L’Atelier takes a look at Lisbon and its buzzing innovation ecosystem. In recent years a number of success stories have emerged with the support of the Portuguese government.
However, 2011, 2012 and 2013 were dark years for Portugal. The economic crisis forced the government to tighten its budget drastically and the economic cure imposed by the ‘Troika’ of the IMF, European Commission and European Central Bank had a severe impact on ordinary Portuguese citizens. Even today more than one Portuguese in five lives on less than €411 a month.
Although Portugal is still somewhat in the shadow of its neighbour Spain, for more than a year now the Portuguese economy has definitely been getting back on to an upward path. Now just a few months away from a new round of legislative elections, the country appears to be making steady progress towards economic stability.
As happened in Spain, periods of economic misfortune often provide fertile ground for innovative, creative people who are keen to grasp every opportunity to turn things around.
Public funding lacking, but innovation-fostering initiatives in place
Portugal appears to have chosen this path to growth, with momentum driven by Lisbon. While, in this post-economic crisis period, the Portuguese government is clearly limited in what it can do to support innovation, there is nonetheless strong public support for business creation in terms of legal structure and communications. For instance the new Empresa na hora (‘On-the-Spot Firm’) initiative enables you to set up a company in record time. Moreover, in 2011, the Lisbon municipal authorities, in partnership with Portuguese bank Montepio and IAPMEI, the Portuguese agency for competitiveness and innovation, set up Startup Lisboa, a startup incubator focusing on technology, e-commerce and tourism. In fact Lisbon was named ‘European Entrepreneurial Region 2015’ alongside Northern Ireland and the Spanish region of Valencia. This EU label recognises the efforts of Lisbon and the wider Portugal to foster entrepreneurship and encourage innovation in the broadest sense.
Driven by this momentum, a range of co-working spaces, such as Dock-38, and acceleration programmes such as Beta-i, which organised the Lisbon Challenge – a partner of Paris-based accelerator Numa – have appeared in Lisbon and elsewhere. In the north of the country, Porto, Coimbra and Braga are also starting to become innovation hubs, especially for hardware.
Some high potential startups have emerged, for example online luxury clothing company Farfetch, which is now valued at €1 billion, Feedzai, a platform that uses Big Data technology to combat online fraud, and Uniplaces, an Airbnb-type solution for student accommodation. One example of a young but equally promising company is Orankl, which applies Big Data analysis to marketing.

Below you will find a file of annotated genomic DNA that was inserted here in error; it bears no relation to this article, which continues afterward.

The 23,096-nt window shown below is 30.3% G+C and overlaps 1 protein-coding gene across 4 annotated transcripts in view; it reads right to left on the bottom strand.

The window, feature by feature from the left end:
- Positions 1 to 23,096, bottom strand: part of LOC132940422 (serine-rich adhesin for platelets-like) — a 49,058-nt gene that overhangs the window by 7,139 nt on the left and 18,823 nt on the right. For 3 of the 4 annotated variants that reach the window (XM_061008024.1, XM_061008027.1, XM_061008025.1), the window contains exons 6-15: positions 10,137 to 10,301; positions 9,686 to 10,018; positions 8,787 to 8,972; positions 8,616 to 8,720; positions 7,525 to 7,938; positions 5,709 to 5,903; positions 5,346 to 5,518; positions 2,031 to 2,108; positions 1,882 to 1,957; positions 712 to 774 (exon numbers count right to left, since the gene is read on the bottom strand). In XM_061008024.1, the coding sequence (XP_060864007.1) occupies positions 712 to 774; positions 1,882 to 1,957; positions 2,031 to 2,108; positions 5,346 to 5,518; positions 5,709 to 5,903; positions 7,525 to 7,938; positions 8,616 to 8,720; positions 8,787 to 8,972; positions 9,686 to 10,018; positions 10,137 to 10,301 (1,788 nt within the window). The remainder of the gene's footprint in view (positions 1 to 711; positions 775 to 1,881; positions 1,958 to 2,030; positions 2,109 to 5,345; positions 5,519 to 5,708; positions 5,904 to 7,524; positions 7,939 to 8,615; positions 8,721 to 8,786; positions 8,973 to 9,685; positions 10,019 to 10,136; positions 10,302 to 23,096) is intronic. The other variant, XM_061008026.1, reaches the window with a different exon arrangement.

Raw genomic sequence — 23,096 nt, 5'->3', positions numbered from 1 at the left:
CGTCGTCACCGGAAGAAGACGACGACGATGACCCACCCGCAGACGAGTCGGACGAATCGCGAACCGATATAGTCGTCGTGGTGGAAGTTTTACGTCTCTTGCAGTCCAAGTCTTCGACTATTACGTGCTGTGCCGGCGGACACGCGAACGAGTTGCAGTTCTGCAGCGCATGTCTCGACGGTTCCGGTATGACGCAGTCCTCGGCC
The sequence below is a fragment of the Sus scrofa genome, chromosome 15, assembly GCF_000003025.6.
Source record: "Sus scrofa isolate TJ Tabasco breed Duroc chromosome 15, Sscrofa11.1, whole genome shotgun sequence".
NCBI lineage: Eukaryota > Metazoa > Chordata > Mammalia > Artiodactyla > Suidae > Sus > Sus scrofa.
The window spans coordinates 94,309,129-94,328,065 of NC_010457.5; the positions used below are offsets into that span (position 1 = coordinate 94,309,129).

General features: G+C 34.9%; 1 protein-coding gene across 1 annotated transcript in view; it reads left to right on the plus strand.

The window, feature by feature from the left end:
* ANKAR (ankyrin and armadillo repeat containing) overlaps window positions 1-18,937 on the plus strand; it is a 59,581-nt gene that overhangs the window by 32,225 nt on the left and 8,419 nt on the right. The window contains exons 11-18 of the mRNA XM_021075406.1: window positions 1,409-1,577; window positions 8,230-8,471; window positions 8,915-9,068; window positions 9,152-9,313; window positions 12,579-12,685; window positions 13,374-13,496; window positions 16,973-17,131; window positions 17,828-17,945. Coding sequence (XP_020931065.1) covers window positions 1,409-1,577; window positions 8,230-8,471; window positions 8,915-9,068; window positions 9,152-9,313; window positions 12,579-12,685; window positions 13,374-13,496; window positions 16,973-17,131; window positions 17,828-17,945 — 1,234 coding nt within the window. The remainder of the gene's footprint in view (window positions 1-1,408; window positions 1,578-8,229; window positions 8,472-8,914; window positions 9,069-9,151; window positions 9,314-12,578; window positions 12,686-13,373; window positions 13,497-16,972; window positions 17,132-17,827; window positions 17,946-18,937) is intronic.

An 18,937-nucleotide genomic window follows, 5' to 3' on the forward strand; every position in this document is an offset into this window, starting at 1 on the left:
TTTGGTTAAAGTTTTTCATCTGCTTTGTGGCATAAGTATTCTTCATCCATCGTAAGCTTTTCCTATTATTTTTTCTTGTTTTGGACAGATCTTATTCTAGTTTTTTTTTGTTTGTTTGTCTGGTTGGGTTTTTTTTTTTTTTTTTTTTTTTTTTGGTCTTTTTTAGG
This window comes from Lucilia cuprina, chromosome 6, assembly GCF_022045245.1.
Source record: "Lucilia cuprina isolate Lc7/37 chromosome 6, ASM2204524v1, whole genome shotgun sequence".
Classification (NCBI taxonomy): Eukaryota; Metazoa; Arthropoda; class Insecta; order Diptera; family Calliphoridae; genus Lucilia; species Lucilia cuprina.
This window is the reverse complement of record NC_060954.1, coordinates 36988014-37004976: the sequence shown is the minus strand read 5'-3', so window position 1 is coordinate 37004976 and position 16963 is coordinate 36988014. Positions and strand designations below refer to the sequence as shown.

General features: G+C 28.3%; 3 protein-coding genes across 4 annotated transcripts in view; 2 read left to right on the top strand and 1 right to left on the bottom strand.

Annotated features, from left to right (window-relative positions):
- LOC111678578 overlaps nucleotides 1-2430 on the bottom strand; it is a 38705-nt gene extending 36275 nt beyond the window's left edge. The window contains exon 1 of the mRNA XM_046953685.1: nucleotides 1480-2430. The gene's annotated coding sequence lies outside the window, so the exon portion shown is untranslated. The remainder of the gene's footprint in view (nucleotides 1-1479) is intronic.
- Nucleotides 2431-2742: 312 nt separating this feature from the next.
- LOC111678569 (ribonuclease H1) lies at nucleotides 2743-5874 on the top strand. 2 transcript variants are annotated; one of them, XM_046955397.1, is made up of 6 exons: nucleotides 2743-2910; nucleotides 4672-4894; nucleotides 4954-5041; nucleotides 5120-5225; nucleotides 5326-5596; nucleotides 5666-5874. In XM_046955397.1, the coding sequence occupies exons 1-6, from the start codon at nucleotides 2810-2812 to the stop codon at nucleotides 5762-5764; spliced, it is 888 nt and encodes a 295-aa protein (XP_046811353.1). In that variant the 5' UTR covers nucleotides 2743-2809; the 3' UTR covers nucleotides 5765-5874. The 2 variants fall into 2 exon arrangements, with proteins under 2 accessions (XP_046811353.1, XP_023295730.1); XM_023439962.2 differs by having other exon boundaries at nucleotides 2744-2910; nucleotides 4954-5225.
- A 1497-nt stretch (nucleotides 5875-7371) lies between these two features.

Innovation ‘made in Portugal’ is not showing any signs of leaning strongly towards any specific sectors. However, some very promising initiatives are emerging in the fields of ‘fintech’, tourism, e-health and e-commerce.
Portuguese ecosystem striving to make its mark internationally
‟We’re a small country”, points out Beta-i co-founder Ricardo Marvão. Portugal’s population is only 10.5 million, 5% of whom live in Lisbon. With such a small domestic market, the country has its sights set on becoming an innovation hub with international outlook. Lisbon has at least one definite advantage: the city’s time zone is well-placed for communication with both the United States and Asia.
In addition, the city is a stopover point for flights between the old and new continents. Tech events held in Portugal such as the Go Youth Conference and the Lisbon Investment Summit – major international get-togethers for innovation players – often take a strongly international approach.
As elsewhere in Europe however, there is a need for more business angels and Venture Capital (VC) firms, especially investors able to provide seed funding. Apart from Portugal Ventures, the largest Portuguese VC firm, the VC landscape is still in its infancy: ‟Startups seeking pre-seed and seed stage investment still have to look to Germany or the UK, for example, to obtain financing. Today it can prove more difficult to find €15,000 to help get a venture off the ground than to raise closer to €500,000 to carry out an expansion project,” reveals Ricardo Marvão.
Meanwhile Portugal also needs to make its mark as a venue for substantial acquisitions, which would ‟result in Portugal receiving more attention and international recognition,” stresses Ricardo Marvão.